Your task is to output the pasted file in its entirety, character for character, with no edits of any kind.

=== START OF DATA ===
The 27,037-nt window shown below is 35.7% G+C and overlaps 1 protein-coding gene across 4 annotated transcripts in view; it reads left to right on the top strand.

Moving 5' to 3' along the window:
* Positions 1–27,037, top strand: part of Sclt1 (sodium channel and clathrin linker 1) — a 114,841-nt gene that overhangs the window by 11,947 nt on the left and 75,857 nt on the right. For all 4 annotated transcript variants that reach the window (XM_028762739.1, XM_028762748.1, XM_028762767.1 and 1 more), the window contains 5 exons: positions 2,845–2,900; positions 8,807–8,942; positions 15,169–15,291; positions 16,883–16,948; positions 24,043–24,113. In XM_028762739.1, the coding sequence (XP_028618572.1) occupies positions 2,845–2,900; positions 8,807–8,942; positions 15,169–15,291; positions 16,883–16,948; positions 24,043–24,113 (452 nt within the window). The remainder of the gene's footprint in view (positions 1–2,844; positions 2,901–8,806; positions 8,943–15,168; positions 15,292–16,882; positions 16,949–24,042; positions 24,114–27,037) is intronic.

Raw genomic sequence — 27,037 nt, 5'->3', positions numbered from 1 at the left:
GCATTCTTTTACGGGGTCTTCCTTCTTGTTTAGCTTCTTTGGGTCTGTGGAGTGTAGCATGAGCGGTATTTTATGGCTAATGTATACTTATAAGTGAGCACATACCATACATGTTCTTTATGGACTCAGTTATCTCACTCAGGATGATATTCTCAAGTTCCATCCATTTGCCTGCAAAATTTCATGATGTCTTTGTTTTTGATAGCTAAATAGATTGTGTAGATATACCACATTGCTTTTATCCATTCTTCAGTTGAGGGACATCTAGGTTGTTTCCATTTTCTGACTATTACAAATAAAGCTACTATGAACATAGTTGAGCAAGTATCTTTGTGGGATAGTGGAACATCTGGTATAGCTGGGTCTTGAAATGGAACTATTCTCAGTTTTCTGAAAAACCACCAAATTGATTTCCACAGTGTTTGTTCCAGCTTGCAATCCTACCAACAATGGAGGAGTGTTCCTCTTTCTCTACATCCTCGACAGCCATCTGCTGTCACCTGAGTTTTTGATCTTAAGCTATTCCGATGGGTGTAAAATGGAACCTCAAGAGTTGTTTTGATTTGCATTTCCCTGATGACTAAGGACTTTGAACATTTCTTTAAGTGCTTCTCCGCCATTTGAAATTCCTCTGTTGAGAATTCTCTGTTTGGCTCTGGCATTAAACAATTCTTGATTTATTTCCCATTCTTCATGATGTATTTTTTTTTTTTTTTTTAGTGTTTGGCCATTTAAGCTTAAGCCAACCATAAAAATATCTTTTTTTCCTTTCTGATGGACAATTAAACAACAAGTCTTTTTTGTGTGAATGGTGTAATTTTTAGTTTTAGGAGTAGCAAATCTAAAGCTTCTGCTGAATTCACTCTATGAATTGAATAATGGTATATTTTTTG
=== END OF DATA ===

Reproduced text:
The 27,037-nt window shown below is 35.7% G+C and overlaps 1 protein-coding gene across 4 annotated transcripts in view; it reads left to right on the top strand.

Moving 5' to 3' along the window:
* Positions 1–27,037, top strand: part of Sclt1 (sodium channel and clathrin linker 1) — a 114,841-nt gene that overhangs the window by 11,947 nt on the left and 75,857 nt on the right. For all 4 annotated transcript variants that reach the window (XM_028762739.1, XM_028762748.1, XM_028762767.1 and 1 more), the window contains 5 exons: positions 2,845–2,900; positions 8,807–8,942; positions 15,169–15,291; positions 16,883–16,948; positions 24,043–24,113. In XM_028762739.1, the coding sequence (XP_028618572.1) occupies positions 2,845–2,900; positions 8,807–8,942; positions 15,169–15,291; positions 16,883–16,948; positions 24,043–24,113 (452 nt within the window). The remainder of the gene's footprint in view (positions 1–2,844; positions 2,901–8,806; positions 8,943–15,168; positions 15,292–16,882; positions 16,949–24,042; positions 24,114–27,037) is intronic.

Raw genomic sequence — 27,037 nt, 5'->3', positions numbered from 1 at the left:
GCATTCTTTTACGGGGTCTTCCTTCTTGTTTAGCTTCTTTGGGTCTGTGGAGTGTAGCATGAGCGGTATTTTATGGCTAATGTATACTTATAAGTGAGCACATACCATACATGTTCTTTATGGACTCAGTTATCTCACTCAGGATGATATTCTCAAGTTCCATCCATTTGCCTGCAAAATTTCATGATGTCTTTGTTTTTGATAGCTAAATAGATTGTGTAGATATACCACATTGCTTTTATCCATTCTTCAGTTGAGGGACATCTAGGTTGTTTCCATTTTCTGACTATTACAAATAAAGCTACTATGAACATAGTTGAGCAAGTATCTTTGTGGGATAGTGGAACATCTGGTATAGCTGGGTCTTGAAATGGAACTATTCTCAGTTTTCTGAAAAACCACCAAATTGATTTCCACAGTGTTTGTTCCAGCTTGCAATCCTACCAACAATGGAGGAGTGTTCCTCTTTCTCTACATCCTCGACAGCCATCTGCTGTCACCTGAGTTTTTGATCTTAAGCTATTCCGATGGGTGTAAAATGGAACCTCAAGAGTTGTTTTGATTTGCATTTCCCTGATGACTAAGGACTTTGAACATTTCTTTAAGTGCTTCTCCGCCATTTGAAATTCCTCTGTTGAGAATTCTCTGTTTGGCTCTGGCATTAAACAATTCTTGATTTATTTCCCATTCTTCATGATGTATTTTTTTTTTTTTTTTTAGTGTTTGGCCATTTAAGCTTAAGCCAACCATAAAAATATCTTTTTTTCCTTTCTGATGGACAATTAAACAACAAGTCTTTTTTGTGTGAATGGTGTAATTTTTAGTTTTAGGAGTAGCAAATCTAAAGCTTCTGCTGAATTCACTCTATGAATTGAATAATGGTATATTTTTTG